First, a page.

Is Your School Next? Decoding Mass Shooting Risks

Mass Shooting Graphic

Researchers used statistical methods to calculate the annual probability of mass shootings in each state and at specific public venues. Their method offers insights into mass shooting risks, aiding security officials in emergency planning.

In a recent study, researchers have assessed the potential risk of mass shootings in each state and at specific locations such as schools and restaurants.

Mass shootings in the United States seem unpredictable, with tragic events occurring sporadically year after year. However, a recent study from Iowa State University, published in the journal Risk Analysis, has taken a significant step towards understanding these patterns. The scientists have developed a method to estimate the yearly likelihood of a mass shooting in each state, as well as in public venues like shopping malls and schools. This novel approach to quantifying mass shooting risks could aid security professionals in strategizing and preparing for potential emergency situations.

For their analysis, Iowa State associate professor Cameron MacKenzie and his doctoral student Xue Lei applied statistical methods and computer simulations to a database of mass shootings recorded from 1966 to 2020 by the Violence Project. The Violence Project defines a mass shooting as an incident with four or more victims killed by a firearm in a public place. According to the Violence Project, the U.S. has experienced 173 public mass shootings from 1966 to 2020 – with at least one mass shooting every year since 1966.

After they generated a probability distribution of annual mass shootings in the U.S., the scientists used two different models to simulate the annual number of mass shootings in each state. The results were used to calculate the expected number of mass shootings and the probability that at least one mass shooting would occur in each state in one year.

The Violence Project also provides the percentage of mass shootings in different types of locations. MacKenzie and Lei used that data to calculate the probability of a mass shooting in nine different types of public locations (including a restaurant, school, workplace, or house of worship) in the states of California and Iowa and also at the two largest high schools in each of those states.

Their findings include the following:

  • The states with the greatest risk of a mass shooting are the most populous states: California, Texas, Florida, New York, and Pennsylvania. Together they account for almost 50 percent of all mass shootings.
  • Some states, such as Iowa and Delaware, have never experienced a mass shooting.
  • The annual risk of a mass shooting at the largest California high school is about 10 times greater than the risk at the largest Iowa high school.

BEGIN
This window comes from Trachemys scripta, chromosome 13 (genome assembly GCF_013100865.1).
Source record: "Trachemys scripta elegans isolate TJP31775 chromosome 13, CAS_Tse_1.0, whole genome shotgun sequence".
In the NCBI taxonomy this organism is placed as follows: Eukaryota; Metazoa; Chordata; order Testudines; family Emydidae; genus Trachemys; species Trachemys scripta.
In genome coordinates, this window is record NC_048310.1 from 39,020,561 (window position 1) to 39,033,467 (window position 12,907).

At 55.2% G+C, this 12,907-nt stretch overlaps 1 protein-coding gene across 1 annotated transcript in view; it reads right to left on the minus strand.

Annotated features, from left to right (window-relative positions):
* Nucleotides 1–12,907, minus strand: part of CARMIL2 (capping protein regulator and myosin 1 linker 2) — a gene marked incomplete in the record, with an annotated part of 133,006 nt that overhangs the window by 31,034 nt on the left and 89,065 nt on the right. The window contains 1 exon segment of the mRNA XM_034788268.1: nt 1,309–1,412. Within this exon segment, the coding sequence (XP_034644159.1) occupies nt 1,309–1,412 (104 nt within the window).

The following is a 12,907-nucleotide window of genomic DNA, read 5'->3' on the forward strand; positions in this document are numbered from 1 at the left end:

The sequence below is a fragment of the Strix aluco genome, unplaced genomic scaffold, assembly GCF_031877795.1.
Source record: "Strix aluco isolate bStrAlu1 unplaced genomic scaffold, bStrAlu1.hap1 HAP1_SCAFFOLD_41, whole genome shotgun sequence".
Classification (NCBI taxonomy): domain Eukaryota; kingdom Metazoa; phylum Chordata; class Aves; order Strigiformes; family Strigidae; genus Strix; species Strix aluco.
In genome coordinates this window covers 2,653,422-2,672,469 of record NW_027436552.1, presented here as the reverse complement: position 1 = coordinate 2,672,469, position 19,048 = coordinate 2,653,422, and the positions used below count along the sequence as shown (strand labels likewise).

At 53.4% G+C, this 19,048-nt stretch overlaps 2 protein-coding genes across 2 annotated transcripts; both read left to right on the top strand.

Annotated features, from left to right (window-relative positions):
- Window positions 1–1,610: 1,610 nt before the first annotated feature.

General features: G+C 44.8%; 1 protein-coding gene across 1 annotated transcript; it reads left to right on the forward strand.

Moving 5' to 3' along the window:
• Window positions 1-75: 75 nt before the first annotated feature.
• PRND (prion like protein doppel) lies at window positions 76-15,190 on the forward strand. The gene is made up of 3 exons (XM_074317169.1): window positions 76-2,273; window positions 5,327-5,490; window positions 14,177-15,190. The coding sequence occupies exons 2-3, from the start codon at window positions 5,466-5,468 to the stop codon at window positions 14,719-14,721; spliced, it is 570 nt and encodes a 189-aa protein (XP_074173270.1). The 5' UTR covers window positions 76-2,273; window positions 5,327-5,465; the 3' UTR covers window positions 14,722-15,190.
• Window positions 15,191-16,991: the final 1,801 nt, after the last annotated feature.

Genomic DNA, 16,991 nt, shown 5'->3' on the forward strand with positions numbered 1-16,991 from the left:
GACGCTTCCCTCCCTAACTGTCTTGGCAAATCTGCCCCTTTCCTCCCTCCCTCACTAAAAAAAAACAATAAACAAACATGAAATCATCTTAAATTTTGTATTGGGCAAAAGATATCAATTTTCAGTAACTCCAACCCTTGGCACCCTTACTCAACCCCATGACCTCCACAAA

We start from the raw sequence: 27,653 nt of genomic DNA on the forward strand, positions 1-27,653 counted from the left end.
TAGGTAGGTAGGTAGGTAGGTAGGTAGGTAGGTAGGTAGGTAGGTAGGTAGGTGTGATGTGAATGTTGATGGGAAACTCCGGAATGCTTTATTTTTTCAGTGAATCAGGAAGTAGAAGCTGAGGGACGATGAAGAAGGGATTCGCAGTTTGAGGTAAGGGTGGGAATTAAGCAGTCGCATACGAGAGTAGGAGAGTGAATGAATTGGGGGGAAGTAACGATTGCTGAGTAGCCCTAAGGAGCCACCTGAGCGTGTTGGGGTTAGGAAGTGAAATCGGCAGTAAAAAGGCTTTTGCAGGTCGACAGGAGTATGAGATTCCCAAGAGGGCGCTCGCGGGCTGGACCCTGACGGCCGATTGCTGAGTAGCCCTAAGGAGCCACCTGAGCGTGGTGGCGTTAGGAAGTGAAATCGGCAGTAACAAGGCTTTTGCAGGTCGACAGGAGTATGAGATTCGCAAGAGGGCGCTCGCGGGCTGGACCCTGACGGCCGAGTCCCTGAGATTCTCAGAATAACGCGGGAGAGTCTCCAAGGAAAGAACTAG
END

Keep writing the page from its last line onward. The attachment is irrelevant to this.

• The number of mass shootings in the U.S. has increased by about 1 shooting every 10 years since the 1970s.

Importantly, MacKenzie points out that the probability of a mass shooting at a specific location depends on the definition of a mass shooting. In contrast to the Violence Project, the Gun Violence Archive defines a mass shooting as four or more individuals shot, injured, or killed, in any location, not necessarily a public location. As a result, The Gun Violence Archive has collected data on shootings that occur in both public and private locations as well as targeted shootings (i.e., gang shootings).

When the researchers applied data from The Gun Violence Archive to their models, the predicted number of annual mass shootings was nearly 100 times greater than the forecast based on The Violence Project’s data. The models predicted 639 mass shootings in 2022 with a 95 percent chance that the U.S. would experience between 567 and 722 mass shootings in that same year.  MacKenzie points out that “most media appear to use this broader definition of mass shootings.” Because of this, he urges that journalists explain how they define a mass shooting when reporting the statistical data.

With regard to the danger posed to children at school, MacKenzie explains, that “our results show that it is very, very unlikely that a specific student will attend a K-12 school and experience a mass shooting. But to parents of a child at a school that has experienced a mass shooting, explaining that the school was extremely unlucky provides no comfort.”

While it is important to take precautions, he adds that “we should not live in fear that our children will experience such a horrific event. Mass shootings are very low probability but very high consequence events.”

Reference: “Quantifying the risk of mass shootings at specific locations” by Xue Lei and Cameron MacKenzie, 22 August 2023, Risk Analysis.
DOI: 10.1111/risa.14197

1 Comment on "Is Your School Next? Decoding Mass Shooting Risks"

  1. The behavior of mass shooters, who aren’t gang members, suggests to me that they are either consciously or unconsciously trying to “commit suicide by cop.” What reasonable person would expect to shoot up a school and walk away alive from the school? In the case of the recent shootings in Tennessee, He/she expended 152 rounds, and only killed 6 people. It was more like trying to create enough uproar to get the police there, rather than a priority on killing people.

    Suicide by all means is on the rise. We should be asking why. Simply blaming guns isn’t enough. Japan has a suicide rate higher than the US, yet NONE of the suicides are committed with a gun. That demonstrates that guns are neither the cause of the suicides, nor essential to suicides.

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